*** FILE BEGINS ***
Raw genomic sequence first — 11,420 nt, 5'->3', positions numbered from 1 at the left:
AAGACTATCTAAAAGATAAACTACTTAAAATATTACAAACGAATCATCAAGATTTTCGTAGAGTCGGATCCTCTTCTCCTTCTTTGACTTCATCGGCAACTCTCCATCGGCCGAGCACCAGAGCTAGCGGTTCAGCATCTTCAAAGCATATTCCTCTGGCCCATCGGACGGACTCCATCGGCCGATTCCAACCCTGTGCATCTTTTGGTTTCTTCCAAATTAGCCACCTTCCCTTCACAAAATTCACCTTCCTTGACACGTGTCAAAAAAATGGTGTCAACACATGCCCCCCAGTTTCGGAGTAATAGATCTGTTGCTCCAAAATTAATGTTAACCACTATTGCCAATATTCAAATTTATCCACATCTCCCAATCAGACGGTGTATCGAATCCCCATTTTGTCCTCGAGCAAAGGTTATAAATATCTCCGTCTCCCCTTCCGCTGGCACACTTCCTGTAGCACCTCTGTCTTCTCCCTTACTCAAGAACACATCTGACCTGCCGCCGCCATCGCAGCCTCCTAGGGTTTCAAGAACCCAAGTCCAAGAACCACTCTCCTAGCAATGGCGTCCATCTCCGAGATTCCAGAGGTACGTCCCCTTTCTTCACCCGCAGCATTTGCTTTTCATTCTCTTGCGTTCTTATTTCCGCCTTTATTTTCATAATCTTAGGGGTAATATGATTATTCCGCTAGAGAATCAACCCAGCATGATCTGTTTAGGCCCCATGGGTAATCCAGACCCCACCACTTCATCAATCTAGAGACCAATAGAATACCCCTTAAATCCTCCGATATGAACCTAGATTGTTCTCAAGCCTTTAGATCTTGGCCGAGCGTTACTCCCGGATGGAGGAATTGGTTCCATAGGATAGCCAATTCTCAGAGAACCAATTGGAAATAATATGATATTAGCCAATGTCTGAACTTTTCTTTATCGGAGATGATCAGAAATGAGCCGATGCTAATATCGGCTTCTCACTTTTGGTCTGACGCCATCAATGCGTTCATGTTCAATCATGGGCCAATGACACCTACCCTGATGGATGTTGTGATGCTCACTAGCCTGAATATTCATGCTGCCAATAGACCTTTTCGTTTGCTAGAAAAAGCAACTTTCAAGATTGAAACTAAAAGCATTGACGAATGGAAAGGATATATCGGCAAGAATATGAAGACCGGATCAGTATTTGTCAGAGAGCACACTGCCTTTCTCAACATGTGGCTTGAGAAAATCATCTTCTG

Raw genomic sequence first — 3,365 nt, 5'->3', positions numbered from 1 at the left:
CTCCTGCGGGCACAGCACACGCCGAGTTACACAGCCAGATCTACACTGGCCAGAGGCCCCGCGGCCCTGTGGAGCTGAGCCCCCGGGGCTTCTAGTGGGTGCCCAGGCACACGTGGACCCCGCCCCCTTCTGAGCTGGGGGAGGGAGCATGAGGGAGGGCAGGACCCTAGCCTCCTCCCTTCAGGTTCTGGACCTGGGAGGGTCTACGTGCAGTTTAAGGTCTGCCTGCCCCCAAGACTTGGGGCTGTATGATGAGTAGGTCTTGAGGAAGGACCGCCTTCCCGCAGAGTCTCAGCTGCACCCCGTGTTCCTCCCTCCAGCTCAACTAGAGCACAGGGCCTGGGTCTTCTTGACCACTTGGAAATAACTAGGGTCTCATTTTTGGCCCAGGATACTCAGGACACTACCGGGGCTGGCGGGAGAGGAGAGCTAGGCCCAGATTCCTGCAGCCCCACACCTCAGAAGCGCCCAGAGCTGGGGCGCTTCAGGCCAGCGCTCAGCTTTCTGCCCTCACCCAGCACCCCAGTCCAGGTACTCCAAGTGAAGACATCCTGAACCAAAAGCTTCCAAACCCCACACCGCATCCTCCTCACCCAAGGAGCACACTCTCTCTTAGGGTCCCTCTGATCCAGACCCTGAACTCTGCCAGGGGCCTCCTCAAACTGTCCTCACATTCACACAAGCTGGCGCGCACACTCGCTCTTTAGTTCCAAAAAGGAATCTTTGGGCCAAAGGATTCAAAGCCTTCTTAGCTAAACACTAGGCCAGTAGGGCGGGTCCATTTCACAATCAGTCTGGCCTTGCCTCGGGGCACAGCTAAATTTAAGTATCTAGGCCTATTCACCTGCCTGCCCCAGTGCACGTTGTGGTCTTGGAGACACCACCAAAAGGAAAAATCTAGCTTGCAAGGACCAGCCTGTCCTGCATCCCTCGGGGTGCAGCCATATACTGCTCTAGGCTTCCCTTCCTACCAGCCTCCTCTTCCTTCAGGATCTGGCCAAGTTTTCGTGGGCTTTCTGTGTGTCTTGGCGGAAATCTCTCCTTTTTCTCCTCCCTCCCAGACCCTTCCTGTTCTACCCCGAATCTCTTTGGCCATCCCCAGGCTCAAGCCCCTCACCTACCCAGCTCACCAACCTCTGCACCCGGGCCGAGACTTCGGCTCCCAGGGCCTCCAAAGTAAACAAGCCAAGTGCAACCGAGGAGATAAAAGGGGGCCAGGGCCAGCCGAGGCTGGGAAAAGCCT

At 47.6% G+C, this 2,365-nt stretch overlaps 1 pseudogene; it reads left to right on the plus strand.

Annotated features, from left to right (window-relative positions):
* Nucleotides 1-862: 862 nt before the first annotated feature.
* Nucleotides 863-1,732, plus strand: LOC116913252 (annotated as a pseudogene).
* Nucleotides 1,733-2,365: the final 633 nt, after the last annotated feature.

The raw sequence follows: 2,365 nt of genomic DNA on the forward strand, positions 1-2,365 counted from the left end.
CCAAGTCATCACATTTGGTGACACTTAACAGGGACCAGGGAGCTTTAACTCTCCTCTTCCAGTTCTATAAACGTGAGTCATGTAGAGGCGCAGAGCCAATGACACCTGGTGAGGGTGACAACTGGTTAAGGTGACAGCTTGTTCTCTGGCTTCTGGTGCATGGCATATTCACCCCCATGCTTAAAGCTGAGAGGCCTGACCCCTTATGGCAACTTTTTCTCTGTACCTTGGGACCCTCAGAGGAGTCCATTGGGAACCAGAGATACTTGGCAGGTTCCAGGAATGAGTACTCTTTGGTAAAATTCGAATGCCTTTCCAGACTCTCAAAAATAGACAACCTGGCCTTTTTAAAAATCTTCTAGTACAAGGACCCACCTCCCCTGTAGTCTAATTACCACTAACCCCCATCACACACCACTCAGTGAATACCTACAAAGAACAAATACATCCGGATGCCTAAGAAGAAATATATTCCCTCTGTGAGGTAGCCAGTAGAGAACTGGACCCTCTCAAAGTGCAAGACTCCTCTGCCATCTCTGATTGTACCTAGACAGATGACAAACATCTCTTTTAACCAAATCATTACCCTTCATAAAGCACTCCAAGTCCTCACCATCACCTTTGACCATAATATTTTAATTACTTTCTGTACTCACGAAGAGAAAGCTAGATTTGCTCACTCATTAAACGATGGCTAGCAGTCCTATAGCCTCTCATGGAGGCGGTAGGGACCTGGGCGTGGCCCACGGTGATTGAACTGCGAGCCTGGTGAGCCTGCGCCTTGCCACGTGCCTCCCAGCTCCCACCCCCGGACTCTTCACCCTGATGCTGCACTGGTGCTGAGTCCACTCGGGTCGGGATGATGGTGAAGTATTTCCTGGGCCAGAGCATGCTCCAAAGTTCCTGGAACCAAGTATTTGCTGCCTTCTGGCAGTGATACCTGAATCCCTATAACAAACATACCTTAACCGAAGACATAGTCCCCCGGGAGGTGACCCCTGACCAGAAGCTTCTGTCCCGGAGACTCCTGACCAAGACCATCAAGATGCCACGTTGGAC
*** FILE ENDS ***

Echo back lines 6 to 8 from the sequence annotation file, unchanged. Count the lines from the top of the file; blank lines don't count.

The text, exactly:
Annotated features, from left to right (window-relative positions):
* Nucleotides 1-862: 862 nt before the first annotated feature.
* Nucleotides 863-1,732, plus strand: LOC116913252 (annotated as a pseudogene).